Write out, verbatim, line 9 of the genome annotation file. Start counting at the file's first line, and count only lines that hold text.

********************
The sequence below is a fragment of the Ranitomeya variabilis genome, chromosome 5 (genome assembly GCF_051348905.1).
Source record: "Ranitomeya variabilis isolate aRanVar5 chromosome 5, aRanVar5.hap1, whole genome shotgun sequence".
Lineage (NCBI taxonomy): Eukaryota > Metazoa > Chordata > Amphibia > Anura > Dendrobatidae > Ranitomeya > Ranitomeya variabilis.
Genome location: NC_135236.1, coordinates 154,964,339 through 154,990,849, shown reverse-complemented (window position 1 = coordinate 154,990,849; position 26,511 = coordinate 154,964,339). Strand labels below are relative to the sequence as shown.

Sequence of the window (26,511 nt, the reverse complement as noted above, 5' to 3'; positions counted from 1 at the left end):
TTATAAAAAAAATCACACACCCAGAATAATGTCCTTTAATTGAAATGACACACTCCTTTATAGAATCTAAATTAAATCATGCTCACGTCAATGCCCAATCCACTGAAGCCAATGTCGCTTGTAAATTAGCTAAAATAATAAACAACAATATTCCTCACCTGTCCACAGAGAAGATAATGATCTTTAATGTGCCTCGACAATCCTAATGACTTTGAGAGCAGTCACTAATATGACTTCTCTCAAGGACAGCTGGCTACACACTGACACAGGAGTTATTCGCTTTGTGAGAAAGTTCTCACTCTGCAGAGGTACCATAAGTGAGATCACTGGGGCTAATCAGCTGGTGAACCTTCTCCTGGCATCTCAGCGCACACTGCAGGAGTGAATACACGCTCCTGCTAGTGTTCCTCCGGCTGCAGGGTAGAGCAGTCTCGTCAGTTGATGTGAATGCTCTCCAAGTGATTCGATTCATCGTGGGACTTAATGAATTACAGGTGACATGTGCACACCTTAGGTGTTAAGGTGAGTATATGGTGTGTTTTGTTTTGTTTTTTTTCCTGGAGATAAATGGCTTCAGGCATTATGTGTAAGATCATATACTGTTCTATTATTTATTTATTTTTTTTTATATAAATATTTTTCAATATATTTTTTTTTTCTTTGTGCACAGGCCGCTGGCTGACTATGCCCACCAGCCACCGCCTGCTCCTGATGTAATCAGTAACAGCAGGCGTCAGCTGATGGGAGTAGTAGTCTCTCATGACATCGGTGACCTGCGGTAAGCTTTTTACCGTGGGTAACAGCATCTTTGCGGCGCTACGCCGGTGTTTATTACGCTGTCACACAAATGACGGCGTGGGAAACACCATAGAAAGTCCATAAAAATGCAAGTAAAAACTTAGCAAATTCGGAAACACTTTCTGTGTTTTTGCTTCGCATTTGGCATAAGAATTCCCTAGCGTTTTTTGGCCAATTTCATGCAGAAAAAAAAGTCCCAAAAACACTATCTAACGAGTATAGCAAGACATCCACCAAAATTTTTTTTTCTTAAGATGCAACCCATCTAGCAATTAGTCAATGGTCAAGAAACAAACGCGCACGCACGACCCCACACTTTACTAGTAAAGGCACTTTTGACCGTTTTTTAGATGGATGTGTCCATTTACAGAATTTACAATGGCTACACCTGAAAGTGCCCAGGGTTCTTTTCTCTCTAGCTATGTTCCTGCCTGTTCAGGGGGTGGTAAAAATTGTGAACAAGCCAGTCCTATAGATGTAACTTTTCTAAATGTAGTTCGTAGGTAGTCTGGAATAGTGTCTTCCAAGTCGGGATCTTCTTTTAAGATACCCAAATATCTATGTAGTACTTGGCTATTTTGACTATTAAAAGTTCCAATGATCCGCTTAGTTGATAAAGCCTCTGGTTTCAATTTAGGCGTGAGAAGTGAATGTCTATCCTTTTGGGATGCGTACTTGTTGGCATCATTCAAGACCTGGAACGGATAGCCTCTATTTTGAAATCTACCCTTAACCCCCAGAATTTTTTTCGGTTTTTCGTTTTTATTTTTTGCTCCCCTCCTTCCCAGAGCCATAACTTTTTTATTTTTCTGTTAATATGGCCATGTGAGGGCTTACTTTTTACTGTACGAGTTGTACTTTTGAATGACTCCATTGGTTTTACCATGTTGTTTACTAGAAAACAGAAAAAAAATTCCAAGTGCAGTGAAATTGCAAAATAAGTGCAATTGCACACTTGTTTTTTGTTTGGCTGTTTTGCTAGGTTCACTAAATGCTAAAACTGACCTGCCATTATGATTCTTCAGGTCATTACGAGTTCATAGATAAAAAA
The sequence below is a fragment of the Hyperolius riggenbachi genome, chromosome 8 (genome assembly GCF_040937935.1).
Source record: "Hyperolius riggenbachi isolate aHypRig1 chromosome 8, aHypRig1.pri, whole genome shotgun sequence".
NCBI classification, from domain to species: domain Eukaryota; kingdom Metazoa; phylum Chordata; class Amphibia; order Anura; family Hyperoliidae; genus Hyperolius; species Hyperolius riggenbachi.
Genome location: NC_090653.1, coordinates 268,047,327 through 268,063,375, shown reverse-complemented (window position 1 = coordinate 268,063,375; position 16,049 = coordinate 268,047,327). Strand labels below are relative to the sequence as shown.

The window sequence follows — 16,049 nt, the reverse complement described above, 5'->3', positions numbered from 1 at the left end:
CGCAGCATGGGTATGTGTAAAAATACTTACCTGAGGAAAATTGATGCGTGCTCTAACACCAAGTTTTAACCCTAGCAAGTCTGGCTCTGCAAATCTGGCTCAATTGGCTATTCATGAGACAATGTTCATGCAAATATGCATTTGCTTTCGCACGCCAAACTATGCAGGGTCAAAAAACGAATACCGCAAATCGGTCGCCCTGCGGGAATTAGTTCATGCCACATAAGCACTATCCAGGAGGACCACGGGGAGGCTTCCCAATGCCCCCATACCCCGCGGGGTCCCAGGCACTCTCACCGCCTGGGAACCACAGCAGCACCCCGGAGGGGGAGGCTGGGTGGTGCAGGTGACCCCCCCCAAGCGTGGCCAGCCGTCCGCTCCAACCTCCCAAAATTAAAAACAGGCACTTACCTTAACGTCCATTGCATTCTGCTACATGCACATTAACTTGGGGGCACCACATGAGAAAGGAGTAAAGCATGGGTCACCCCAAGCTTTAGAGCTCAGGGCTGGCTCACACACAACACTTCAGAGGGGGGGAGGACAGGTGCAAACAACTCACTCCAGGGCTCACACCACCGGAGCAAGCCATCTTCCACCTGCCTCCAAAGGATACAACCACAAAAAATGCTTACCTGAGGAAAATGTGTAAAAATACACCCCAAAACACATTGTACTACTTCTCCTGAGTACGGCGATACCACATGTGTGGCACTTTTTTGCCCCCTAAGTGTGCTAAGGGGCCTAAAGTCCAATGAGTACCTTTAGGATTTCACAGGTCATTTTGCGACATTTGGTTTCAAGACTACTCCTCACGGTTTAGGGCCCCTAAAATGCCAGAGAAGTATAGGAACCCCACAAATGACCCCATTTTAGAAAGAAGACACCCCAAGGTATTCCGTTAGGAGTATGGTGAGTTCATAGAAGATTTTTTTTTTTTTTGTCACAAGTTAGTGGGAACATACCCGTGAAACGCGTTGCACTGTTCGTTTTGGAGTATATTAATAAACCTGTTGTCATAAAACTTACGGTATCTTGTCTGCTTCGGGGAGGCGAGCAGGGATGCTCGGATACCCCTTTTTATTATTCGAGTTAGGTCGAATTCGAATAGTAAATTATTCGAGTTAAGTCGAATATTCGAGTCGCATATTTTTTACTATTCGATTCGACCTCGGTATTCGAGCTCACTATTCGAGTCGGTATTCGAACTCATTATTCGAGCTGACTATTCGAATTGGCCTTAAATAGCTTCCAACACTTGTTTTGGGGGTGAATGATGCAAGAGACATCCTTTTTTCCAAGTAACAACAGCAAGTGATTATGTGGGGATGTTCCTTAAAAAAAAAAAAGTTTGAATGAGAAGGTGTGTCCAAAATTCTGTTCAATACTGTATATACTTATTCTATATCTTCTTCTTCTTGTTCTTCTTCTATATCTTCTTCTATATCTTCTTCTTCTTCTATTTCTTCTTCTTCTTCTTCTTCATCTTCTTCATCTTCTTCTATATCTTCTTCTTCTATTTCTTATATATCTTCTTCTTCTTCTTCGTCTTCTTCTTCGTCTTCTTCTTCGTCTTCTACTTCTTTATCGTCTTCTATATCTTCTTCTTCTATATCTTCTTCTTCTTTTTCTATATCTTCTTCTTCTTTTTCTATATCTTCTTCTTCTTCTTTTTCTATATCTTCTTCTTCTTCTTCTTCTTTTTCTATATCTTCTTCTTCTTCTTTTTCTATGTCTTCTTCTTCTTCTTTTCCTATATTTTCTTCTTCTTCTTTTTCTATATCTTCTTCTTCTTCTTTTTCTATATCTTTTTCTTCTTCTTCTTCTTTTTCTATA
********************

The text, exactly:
NCBI classification, from domain to species: domain Eukaryota; kingdom Metazoa; phylum Chordata; class Amphibia; order Anura; family Hyperoliidae; genus Hyperolius; species Hyperolius riggenbachi.